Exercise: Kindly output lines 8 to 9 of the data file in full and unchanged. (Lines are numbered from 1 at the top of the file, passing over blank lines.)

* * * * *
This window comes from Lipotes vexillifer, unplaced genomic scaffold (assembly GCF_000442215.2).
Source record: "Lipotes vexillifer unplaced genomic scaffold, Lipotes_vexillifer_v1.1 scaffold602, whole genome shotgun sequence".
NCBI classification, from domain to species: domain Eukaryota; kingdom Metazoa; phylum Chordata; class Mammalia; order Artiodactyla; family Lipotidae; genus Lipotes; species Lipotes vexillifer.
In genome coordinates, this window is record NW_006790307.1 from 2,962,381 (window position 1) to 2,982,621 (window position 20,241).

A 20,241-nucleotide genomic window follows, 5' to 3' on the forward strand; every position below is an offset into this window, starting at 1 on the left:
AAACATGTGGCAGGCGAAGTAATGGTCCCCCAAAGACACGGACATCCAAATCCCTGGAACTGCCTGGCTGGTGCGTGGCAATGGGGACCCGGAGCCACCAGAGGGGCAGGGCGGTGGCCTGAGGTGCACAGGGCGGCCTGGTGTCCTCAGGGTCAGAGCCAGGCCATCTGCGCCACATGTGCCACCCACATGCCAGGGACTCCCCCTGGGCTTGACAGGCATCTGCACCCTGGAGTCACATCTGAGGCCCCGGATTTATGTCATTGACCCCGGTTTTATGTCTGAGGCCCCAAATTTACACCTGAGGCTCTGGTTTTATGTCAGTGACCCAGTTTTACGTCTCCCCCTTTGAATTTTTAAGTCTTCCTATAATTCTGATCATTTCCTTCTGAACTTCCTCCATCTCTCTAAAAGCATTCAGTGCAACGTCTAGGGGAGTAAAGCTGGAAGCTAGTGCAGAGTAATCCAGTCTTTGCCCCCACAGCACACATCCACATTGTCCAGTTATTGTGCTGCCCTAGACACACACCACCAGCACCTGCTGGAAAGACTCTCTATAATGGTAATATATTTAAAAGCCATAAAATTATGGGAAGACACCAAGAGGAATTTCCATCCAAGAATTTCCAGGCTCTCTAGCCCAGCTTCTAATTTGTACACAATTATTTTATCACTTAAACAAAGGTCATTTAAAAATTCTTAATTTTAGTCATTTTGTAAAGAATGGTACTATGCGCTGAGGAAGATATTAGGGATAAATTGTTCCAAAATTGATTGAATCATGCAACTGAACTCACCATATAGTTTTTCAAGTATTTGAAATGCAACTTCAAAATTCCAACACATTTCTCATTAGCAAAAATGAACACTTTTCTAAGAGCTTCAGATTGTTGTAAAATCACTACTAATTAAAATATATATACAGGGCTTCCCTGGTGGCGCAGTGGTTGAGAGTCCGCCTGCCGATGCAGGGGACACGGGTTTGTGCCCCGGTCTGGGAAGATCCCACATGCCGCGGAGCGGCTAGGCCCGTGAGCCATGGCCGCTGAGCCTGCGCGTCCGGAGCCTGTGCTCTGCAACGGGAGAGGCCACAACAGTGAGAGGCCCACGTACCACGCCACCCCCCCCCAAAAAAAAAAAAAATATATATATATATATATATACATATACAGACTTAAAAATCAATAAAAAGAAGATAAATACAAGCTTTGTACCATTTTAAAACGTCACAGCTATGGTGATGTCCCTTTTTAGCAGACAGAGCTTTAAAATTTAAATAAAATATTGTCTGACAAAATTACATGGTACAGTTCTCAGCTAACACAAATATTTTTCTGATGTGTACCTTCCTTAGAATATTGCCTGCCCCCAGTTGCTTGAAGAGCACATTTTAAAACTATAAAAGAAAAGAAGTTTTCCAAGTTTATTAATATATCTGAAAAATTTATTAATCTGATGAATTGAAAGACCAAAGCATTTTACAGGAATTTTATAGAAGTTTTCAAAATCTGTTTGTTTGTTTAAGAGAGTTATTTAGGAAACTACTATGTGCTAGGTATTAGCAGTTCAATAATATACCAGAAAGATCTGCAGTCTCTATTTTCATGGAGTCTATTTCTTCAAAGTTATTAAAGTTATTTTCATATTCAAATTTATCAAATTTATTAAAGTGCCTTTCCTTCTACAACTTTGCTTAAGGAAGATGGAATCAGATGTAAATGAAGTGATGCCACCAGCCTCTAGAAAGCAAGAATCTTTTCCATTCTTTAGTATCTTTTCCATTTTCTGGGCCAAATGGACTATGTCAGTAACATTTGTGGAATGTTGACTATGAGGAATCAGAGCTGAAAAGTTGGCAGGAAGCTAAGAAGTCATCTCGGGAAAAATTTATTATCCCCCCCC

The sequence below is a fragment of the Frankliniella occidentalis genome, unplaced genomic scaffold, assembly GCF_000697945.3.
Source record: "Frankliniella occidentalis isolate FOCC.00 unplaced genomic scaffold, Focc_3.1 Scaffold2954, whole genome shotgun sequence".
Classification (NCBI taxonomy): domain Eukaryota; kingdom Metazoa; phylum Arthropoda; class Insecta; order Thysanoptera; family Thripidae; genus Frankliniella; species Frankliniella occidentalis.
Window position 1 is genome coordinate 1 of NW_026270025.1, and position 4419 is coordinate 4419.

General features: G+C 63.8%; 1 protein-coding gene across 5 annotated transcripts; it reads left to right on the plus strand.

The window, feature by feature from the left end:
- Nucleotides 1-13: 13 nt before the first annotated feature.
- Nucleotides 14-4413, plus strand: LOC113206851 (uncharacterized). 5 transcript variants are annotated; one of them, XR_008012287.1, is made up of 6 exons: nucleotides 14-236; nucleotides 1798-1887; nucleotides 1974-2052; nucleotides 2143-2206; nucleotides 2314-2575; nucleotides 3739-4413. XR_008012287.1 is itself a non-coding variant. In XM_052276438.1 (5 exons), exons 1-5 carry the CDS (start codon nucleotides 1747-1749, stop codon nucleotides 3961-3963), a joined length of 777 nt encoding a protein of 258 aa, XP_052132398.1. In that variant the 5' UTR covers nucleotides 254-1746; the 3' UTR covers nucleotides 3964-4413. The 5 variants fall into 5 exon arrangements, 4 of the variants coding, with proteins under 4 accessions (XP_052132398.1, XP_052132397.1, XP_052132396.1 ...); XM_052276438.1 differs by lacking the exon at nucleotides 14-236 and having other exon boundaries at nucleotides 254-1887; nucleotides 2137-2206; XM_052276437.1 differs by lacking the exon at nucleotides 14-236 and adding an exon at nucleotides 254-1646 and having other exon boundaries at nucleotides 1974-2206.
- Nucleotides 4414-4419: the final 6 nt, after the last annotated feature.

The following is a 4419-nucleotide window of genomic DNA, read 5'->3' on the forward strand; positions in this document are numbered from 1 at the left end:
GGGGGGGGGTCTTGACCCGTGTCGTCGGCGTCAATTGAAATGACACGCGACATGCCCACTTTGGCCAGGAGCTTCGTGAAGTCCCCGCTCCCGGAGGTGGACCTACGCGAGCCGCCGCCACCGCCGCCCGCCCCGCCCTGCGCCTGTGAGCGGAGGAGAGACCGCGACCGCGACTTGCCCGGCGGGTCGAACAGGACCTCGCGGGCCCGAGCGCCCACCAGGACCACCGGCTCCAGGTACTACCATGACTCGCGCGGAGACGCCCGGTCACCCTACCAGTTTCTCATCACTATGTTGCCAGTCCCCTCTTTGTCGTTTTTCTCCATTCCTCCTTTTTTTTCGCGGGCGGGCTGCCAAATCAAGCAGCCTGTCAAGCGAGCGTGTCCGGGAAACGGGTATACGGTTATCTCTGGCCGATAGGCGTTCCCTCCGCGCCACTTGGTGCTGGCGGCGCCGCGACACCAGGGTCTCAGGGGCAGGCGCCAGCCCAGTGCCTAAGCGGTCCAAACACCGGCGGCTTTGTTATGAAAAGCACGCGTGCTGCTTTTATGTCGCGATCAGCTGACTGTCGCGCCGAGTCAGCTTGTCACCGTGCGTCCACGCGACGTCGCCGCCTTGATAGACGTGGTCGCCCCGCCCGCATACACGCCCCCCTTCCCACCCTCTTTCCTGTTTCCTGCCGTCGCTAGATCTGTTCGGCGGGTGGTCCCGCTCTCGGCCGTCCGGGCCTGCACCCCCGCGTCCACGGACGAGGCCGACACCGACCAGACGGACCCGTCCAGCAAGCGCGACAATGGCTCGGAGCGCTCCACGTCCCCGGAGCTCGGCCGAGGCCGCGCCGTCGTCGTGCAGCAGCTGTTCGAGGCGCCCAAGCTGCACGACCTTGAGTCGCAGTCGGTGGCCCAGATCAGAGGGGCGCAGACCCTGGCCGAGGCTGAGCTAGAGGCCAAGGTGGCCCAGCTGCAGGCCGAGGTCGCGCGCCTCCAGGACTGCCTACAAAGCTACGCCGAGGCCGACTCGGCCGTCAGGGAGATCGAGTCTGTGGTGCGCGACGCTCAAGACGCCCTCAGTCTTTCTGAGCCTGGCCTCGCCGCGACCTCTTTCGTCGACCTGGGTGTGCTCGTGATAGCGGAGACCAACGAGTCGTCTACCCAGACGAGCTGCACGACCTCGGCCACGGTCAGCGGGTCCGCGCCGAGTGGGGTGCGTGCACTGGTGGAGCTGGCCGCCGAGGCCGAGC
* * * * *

Source record: "Frankliniella occidentalis isolate FOCC.00 unplaced genomic scaffold, Focc_3.1 Scaffold2954, whole genome shotgun sequence".
Classification (NCBI taxonomy): domain Eukaryota; kingdom Metazoa; phylum Arthropoda; class Insecta; order Thysanoptera; family Thripidae; genus Frankliniella; species Frankliniella occidentalis.